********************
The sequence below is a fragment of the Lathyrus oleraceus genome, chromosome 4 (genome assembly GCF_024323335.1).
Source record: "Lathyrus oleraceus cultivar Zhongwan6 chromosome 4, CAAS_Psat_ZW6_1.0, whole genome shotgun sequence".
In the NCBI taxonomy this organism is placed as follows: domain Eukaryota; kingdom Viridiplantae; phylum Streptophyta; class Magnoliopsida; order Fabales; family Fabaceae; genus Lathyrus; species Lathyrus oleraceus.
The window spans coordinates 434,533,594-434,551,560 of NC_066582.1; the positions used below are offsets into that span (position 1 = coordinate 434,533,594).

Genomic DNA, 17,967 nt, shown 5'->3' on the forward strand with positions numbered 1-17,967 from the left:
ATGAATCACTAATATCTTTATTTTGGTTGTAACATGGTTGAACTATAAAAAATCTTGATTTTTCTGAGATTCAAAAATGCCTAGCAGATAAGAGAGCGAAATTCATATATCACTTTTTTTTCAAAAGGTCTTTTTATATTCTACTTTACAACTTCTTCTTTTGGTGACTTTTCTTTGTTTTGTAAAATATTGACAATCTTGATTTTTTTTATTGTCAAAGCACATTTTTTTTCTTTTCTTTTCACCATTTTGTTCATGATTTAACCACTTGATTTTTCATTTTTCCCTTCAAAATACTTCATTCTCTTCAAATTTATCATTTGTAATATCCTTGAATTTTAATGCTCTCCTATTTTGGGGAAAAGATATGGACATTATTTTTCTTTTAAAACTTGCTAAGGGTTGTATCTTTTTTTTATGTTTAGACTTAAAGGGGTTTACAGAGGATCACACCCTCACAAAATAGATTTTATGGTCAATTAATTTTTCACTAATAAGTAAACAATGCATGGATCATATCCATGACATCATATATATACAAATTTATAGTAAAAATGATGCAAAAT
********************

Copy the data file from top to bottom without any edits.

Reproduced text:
The sequence below is a fragment of the Lathyrus oleraceus genome, chromosome 4 (genome assembly GCF_024323335.1).
Source record: "Lathyrus oleraceus cultivar Zhongwan6 chromosome 4, CAAS_Psat_ZW6_1.0, whole genome shotgun sequence".
In the NCBI taxonomy this organism is placed as follows: domain Eukaryota; kingdom Viridiplantae; phylum Streptophyta; class Magnoliopsida; order Fabales; family Fabaceae; genus Lathyrus; species Lathyrus oleraceus.
The window spans coordinates 434,533,594-434,551,560 of NC_066582.1; the positions used below are offsets into that span (position 1 = coordinate 434,533,594).

Genomic DNA, 17,967 nt, shown 5'->3' on the forward strand with positions numbered 1-17,967 from the left:
ATGAATCACTAATATCTTTATTTTGGTTGTAACATGGTTGAACTATAAAAAATCTTGATTTTTCTGAGATTCAAAAATGCCTAGCAGATAAGAGAGCGAAATTCATATATCACTTTTTTTTCAAAAGGTCTTTTTATATTCTACTTTACAACTTCTTCTTTTGGTGACTTTTCTTTGTTTTGTAAAATATTGACAATCTTGATTTTTTTTATTGTCAAAGCACATTTTTTTTCTTTTCTTTTCACCATTTTGTTCATGATTTAACCACTTGATTTTTCATTTTTCCCTTCAAAATACTTCATTCTCTTCAAATTTATCATTTGTAATATCCTTGAATTTTAATGCTCTCCTATTTTGGGGAAAAGATATGGACATTATTTTTCTTTTAAAACTTGCTAAGGGTTGTATCTTTTTTTTATGTTTAGACTTAAAGGGGTTTACAGAGGATCACACCCTCACAAAATAGATTTTATGGTCAATTAATTTTTCACTAATAAGTAAACAATGCATGGATCATATCCATGACATCATATATATACAAATTTATAGTAAAAATGATGCAAAAT